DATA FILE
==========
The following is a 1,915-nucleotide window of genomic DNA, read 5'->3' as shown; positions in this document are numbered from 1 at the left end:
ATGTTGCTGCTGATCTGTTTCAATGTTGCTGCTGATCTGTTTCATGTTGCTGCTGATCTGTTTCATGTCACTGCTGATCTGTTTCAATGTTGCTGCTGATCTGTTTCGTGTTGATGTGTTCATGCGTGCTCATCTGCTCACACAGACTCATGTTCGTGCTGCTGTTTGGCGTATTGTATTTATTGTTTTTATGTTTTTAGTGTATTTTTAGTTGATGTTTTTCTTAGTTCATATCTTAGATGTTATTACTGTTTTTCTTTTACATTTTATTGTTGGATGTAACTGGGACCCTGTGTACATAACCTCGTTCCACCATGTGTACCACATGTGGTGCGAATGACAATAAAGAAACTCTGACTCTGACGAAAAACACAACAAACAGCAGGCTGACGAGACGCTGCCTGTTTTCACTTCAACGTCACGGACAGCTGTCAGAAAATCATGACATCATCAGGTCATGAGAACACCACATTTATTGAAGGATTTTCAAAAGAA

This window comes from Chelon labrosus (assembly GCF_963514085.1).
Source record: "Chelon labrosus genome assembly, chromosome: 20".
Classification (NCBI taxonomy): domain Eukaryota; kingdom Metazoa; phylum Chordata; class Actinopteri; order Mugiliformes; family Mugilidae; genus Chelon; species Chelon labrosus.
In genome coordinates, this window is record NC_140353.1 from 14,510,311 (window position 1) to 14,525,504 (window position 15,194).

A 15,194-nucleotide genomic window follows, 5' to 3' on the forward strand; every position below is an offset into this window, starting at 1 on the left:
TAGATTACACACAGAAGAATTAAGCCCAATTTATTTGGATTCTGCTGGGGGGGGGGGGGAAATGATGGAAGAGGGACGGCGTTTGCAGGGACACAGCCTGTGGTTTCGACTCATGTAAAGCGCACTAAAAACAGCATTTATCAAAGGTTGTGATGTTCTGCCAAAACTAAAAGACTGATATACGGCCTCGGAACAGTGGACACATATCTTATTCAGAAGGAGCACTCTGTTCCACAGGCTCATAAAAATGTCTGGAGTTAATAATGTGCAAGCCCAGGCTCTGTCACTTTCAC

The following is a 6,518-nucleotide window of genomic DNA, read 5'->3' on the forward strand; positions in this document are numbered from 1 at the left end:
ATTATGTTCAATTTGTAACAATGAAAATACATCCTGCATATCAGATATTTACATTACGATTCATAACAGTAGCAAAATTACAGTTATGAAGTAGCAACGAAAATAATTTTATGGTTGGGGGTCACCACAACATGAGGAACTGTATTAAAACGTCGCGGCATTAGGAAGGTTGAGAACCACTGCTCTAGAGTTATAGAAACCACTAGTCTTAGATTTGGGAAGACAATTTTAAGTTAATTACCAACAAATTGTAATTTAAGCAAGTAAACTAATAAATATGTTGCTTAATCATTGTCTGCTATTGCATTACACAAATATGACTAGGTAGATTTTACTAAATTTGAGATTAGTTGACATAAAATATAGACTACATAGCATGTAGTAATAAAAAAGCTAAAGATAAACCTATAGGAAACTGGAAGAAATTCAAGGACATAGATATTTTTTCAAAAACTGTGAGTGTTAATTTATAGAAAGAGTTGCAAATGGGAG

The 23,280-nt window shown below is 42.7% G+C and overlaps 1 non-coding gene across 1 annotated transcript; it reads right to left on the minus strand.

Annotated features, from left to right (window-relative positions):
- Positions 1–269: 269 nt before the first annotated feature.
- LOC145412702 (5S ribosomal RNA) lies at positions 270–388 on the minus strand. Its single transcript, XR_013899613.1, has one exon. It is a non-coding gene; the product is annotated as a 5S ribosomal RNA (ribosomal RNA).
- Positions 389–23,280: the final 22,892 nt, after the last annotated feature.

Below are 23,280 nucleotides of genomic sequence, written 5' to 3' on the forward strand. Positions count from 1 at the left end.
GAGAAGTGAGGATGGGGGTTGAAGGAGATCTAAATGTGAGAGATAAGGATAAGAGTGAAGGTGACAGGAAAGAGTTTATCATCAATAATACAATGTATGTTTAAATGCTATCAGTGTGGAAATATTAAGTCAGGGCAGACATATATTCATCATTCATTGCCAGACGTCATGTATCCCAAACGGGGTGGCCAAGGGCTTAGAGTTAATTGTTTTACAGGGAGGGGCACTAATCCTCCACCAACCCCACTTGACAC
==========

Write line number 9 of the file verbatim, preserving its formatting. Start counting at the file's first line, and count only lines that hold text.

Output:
The following is a 6,518-nucleotide window of genomic DNA, read 5'->3' on the forward strand; positions in this document are numbered from 1 at the left end: